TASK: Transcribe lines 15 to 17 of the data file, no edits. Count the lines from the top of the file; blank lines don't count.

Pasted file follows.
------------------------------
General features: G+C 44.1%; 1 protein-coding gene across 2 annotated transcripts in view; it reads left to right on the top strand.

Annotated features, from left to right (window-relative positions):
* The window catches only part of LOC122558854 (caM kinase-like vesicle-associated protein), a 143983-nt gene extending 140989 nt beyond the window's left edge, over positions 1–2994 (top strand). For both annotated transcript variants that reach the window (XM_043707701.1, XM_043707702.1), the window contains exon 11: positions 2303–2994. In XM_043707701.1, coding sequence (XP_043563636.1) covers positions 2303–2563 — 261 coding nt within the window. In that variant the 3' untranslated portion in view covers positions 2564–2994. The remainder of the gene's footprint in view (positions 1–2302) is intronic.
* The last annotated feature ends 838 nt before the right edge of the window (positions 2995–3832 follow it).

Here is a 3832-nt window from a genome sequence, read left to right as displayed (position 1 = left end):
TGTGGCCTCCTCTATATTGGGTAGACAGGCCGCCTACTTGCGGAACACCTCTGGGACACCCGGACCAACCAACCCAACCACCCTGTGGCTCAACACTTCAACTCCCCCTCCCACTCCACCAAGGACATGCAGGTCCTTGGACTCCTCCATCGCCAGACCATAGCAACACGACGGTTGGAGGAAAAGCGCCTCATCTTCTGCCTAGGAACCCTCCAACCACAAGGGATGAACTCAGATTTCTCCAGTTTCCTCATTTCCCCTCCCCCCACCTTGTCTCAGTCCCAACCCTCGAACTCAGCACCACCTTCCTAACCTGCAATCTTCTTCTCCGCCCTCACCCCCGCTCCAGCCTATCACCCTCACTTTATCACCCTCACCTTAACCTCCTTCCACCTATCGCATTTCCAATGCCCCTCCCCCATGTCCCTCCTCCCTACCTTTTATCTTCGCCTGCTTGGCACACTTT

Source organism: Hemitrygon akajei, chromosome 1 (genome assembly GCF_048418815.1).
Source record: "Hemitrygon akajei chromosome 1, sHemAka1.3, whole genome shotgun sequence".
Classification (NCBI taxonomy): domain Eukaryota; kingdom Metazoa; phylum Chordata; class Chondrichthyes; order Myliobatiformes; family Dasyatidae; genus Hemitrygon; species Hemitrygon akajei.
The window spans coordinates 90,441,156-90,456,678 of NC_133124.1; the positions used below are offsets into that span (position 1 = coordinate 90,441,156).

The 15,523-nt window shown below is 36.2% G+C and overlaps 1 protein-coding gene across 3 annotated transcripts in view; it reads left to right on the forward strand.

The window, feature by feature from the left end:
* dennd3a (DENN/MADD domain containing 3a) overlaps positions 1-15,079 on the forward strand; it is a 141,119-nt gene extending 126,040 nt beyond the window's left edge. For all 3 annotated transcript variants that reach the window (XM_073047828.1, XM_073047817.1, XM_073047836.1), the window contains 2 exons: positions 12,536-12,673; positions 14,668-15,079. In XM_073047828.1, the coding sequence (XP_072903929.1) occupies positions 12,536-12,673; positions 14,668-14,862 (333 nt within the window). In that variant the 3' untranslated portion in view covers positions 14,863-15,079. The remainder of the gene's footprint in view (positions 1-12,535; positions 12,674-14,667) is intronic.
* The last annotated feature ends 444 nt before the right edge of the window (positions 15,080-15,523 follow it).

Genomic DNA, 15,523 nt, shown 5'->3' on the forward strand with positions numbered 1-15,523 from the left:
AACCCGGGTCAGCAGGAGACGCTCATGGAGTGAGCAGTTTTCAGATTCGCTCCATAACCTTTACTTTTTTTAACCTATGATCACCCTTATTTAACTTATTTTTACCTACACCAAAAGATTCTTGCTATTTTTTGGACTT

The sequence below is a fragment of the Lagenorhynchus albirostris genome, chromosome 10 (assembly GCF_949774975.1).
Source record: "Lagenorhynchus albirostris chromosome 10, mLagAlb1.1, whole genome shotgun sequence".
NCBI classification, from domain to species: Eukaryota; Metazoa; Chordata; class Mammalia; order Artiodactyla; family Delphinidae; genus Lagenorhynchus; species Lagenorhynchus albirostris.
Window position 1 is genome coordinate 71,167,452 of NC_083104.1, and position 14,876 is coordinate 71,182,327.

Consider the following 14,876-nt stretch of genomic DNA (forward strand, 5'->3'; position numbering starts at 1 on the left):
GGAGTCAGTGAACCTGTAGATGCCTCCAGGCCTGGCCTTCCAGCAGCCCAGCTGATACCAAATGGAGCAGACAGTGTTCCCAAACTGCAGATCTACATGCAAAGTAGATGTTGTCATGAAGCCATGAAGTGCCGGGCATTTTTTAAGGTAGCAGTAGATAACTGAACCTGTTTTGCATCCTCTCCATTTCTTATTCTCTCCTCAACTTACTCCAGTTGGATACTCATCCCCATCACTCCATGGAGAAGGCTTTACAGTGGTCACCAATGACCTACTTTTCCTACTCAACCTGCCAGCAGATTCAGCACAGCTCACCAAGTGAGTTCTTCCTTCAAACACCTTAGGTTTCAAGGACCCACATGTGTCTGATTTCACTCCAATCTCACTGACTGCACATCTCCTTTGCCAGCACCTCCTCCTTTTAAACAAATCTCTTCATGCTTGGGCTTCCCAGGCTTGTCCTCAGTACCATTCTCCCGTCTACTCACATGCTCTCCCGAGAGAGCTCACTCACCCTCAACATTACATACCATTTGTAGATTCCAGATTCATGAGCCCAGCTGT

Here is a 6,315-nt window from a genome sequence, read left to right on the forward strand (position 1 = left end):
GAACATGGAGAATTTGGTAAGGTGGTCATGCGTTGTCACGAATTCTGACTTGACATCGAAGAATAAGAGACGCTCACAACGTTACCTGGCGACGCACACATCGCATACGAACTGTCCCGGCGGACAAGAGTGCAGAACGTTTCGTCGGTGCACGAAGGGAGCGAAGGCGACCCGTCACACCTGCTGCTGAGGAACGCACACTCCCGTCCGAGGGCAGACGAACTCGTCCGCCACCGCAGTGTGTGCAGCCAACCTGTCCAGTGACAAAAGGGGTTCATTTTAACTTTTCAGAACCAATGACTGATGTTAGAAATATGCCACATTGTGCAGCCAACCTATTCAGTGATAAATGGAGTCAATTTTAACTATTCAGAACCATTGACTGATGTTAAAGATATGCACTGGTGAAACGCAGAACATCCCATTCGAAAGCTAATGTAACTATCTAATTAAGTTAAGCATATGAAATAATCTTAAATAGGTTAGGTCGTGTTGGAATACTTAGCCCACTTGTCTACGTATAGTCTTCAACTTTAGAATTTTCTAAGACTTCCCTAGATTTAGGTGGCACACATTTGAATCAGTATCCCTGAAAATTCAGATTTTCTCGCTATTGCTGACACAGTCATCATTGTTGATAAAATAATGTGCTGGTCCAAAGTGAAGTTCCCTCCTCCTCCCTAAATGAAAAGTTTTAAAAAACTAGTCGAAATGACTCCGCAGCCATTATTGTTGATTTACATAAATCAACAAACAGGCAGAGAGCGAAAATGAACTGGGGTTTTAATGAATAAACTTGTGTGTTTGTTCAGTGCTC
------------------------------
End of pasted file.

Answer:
Genomic DNA, 15,523 nt, shown 5'->3' on the forward strand with positions numbered 1-15,523 from the left:
AACCCGGGTCAGCAGGAGACGCTCATGGAGTGAGCAGTTTTCAGATTCGCTCCATAACCTTTACTTTTTTTAACCTATGATCACCCTTATTTAACTTATTTTTACCTACACCAAAAGATTCTTGCTATTTTTTGGACTT

The sequence below is a fragment of the Lagenorhynchus albirostris genome, chromosome 10 (assembly GCF_949774975.1).